Roll Call

Facts and figures about the men and women at work under Montpelier's golden dome

by Craig Bailey

In politics, we're told, it pays to walk the middle road. Taking extreme positions might win-over small numbers of devoted voters with compassion for specific issues, but the real volume is in the mushy middle -- the moderate easy chair the majority of voters kick their feet up in.

That won't buy any points here.

Here Business People takes a look at the extremes -- the oldest, the youngest, the naughty and the nice -- of Vermont's Legislature. Our statistics come from the Secretary of State and Legislature Web sites (www.sec.state.vt.us and www.leg.state.vt.us), which, among other useful tidbits, include brief biographies and photos of our 180 legislators.

Legislator rankings on the pro-business scale are courtesy of the Vermont Chamber of Commerce's "Legislative Midterm Report Card." More on that later.

Fewer than half (47 percent) of Vermont's senators and representatives were born in-state. For those 94 who took their first breath outside the Green Mountains, 36 percent did so in New England. The most common non-New England states of birth: New York, 29; New Jersey, 10; Pennsylvania, 6.

Two senators were born in foreign lands: Jean Ankeney (D), Chittenden, b. Foochow, China; Ben-Zion Ptashnik (D), Windsor, b. Tel-Aviv, Israel. Honorable mention: Rep. Steven Hingtgen (P), Chittenden-7-2, b. Chula Vista, Calif.

Party split

Democrat    94 (52%)
Republican    79 (44%)
Progressive    4 (2%)
Independent    2 (1%)
Libertarian/Republican    1 (1%)

Gender split

Male    123 (68%)
Female    57 (32%)

Top three in-state birthplaces

1.    Burlington    15
2.    Rutland    9
3.    Bennington (tie)    6
        Brattleboro (tie)    6

Top three out-of-state birthplaces

1.        New York, N.Y.    12
2.        Hartford, Conn.    5
3.        Boston, Mass. (tie)    3
        Washington, D.C. (tie)    3

Three oldest legislators

1.    William Fyfe (House-R), Orleans-2, b. July 30, 1916
2.    Oreste Valsangiacomo Sr. (House-D), Washington-4-2, b. Oct. 31, 1919
3.    William Suchmann (House-R), Windsor-5, b. Jan. 7, 1922

Three youngest legislators

1.    Jason Barney (House-R), Franklin-1, b. July 10, 1976
2.    Doran Metzger (House-R), Chittenden-2-2, b. May 14, 1974
3.    Alysia Krasnow (House-D), Chittenden-5-3, b. Jan. 18, 1972

Separated at birth?

Martha Heath (House-D), Chittenden-2-3, b. Dec. 21, 1946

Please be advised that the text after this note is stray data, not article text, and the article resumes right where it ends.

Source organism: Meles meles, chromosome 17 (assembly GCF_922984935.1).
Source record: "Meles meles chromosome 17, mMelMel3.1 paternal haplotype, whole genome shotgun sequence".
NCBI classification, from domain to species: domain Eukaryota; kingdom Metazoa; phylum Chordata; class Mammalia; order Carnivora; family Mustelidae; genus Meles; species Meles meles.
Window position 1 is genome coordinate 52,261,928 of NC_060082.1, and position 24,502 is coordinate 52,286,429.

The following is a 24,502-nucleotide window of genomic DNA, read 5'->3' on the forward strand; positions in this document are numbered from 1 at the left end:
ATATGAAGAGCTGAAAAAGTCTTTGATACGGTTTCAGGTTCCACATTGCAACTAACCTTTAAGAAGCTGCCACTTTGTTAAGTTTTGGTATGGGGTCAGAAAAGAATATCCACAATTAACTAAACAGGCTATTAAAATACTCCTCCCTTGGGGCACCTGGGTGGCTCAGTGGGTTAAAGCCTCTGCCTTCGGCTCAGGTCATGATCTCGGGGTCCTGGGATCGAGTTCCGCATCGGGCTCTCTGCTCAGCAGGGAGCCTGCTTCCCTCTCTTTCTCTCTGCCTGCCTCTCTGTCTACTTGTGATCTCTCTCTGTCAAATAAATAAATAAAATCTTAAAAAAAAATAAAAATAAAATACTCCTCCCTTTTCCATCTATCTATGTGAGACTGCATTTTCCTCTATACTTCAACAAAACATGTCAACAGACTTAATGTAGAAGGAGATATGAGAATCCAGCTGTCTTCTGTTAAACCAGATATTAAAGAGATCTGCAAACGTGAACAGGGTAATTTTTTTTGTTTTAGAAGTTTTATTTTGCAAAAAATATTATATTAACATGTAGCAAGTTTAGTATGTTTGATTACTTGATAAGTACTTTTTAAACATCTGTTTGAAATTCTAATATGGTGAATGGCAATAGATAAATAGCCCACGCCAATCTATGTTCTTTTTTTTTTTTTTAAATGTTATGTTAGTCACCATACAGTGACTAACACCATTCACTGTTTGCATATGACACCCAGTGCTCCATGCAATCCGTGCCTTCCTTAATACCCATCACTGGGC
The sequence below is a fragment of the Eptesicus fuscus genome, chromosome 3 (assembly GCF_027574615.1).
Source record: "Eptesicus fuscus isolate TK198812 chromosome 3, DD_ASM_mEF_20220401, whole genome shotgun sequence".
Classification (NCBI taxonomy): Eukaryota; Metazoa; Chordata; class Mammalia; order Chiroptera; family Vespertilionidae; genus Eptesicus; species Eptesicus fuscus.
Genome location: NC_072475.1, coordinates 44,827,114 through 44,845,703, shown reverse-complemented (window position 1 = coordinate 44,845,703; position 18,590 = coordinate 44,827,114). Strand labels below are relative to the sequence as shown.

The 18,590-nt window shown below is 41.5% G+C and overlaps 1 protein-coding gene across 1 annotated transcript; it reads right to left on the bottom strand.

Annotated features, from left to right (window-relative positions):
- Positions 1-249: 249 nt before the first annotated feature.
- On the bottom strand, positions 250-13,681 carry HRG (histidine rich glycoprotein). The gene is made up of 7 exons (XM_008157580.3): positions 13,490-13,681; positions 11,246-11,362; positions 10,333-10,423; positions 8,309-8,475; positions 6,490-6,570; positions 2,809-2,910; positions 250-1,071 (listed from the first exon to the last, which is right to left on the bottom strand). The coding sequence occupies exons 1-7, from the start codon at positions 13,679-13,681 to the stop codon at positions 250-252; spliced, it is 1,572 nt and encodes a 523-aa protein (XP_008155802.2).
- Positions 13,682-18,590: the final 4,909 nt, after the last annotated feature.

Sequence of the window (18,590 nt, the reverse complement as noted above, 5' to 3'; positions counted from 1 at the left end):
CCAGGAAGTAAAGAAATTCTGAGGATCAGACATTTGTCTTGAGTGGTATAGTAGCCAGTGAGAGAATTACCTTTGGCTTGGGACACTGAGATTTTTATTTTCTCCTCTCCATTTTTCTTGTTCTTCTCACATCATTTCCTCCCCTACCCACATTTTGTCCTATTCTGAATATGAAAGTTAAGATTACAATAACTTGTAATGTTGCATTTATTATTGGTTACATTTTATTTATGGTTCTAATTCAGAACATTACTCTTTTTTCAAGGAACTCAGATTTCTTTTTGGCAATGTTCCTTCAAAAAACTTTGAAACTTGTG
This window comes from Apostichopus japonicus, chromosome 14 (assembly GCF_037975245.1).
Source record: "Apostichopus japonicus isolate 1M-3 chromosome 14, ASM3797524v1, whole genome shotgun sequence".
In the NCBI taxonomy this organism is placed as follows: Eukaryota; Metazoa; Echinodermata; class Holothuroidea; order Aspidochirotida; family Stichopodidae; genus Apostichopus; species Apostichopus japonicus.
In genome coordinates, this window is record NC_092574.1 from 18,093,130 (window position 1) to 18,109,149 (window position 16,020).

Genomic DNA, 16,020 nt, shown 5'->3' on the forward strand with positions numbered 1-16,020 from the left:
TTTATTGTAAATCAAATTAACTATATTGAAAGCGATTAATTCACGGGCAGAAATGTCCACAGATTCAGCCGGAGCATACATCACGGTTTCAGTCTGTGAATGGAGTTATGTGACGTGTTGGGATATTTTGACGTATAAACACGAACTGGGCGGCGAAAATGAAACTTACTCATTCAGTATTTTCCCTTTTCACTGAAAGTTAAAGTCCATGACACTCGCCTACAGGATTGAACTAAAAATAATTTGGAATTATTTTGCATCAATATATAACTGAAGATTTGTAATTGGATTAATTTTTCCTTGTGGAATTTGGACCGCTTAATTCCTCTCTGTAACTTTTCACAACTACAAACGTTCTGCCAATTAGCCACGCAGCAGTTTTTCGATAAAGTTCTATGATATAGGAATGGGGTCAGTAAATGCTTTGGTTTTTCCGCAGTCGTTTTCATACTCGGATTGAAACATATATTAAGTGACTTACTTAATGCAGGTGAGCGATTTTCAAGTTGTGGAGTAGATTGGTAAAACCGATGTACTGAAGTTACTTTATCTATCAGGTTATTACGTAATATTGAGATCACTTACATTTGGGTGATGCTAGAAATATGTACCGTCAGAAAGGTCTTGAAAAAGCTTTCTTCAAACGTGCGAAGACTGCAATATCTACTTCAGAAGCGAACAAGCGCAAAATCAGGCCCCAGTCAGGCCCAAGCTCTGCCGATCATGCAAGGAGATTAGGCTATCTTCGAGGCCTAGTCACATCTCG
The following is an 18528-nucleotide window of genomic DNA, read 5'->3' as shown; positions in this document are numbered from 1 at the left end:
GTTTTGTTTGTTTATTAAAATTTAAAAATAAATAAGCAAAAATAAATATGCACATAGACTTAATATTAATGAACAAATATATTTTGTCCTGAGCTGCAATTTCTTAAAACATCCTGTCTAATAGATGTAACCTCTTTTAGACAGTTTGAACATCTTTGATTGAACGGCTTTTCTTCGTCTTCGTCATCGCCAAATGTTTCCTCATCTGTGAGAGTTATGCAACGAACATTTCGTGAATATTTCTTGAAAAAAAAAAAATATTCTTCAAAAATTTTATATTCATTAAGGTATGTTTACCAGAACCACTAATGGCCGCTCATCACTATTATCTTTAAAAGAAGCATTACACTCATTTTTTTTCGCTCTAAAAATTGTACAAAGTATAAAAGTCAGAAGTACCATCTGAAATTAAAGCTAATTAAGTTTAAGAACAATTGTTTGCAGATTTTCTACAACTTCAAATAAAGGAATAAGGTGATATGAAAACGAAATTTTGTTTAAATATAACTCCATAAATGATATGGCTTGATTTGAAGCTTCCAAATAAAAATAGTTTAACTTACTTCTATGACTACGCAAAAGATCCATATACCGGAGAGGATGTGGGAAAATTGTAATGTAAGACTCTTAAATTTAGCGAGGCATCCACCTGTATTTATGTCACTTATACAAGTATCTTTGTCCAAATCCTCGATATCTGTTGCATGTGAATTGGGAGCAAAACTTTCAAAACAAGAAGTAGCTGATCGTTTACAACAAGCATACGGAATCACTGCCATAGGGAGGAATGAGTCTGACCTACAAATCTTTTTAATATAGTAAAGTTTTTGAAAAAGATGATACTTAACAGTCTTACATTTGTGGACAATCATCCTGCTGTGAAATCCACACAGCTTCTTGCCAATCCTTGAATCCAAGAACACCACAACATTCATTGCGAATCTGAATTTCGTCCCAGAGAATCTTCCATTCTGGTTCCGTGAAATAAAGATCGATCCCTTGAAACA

Gerald Morrissey (Senate-R), Bennington, b. Dec. 21, 1946

Legislative report card

This fall, the Vermont Chamber of Commerce in Berlin published its latest "Legislative Midterm Report Card." Intended to "highlight legislators' voting records on issues that increase economic opportunities for Vermonters," according to the introduction of the pamphlet, the data was based on roll call votes relevant to the chamber's session priorities.

The chamber's number-crunchers determined scores by dividing a legislator's number of votes for economic opportunity by the lawmaker's total votes.

House scores

Scores in the House were determined by tracking votes on: Act 250 permits, bottled water labeling, sales tax limitation, sales tax cut, education income tax, small business tax credit, water rules, electric utility efficiency, minimum wage increase, and indexing minimum wage. Forty-four representatives earned perfect scores: Angell, Randolph; Baker, West Rutland; Bourdeau, Hyde Park; Brown, Walden; Buckland, Newport Town; Clark, St. Johnsbury; Crawford, Burke; DePoy, Rutland City; Flory, Pittsford; Freed, Dorset; Gray, Barre Town; Hathaway, Barton; Helm, Castleton; Holmes, Bethel; Hudson, Lyndon; Hyde, Fayston; LaBarge, Grand Isle; Larrabee, Danville; Livingston, Manchester; Maslack, Poultney; Mazur, South Burlington; McGrath, Ferrisburgh; Metzger, Milton; Morrissey, Bennington; Mullin, Rutland Town; Neiman, Georgia; O'Donnell, Vernon; Peaslee, Guildhall; Pike, Mendon; Pratt, Castleton; Richardson, Weathersfield; Robb, Swanton; Schiavone, Shelburne; Sheltra, Derby; Sherman, St. Johnsbury; Smith, H., New Haven; Sweetser, Essex; Towne, Berlin; Voyer, Morristown; Westman, Cambridge; Willett, St. Albans City; Winters, Williamstown; Wood, Brandon; and Young, Orwell.

Three received scores of zero: Bouricius, Corren and Zuckerman, all of Burlington.

Senate scores

Scores in the Senate were determined by tracking votes on: HMO liability, minimum wage increase, training wage, background checks, school choice, workers' compensation, health care mandate, chiropractor mandate and elimination of income tax cut.

Top three scores:

1.    Maynard (Rutland)     89%
2.    Bahre (Addison; tie)    78%
    Greenwood (Essex-Orleans; tie)
    Morrissey (Bennington; tie)
3.    Bloomer (Rutland; tie)    75%
    Ide (Caledonia; tie)

Bottom three scores:

1.    McCormack (Windsor)    11%
2.    Ready (Addison)    14%
3.    Ankeney (Chittenden; tie)    22%
    Kittell (Franklin; tie)

The chamber plans to combine these results with scores from the 2000 session and publish a final score card for the 1999/2000 biennium.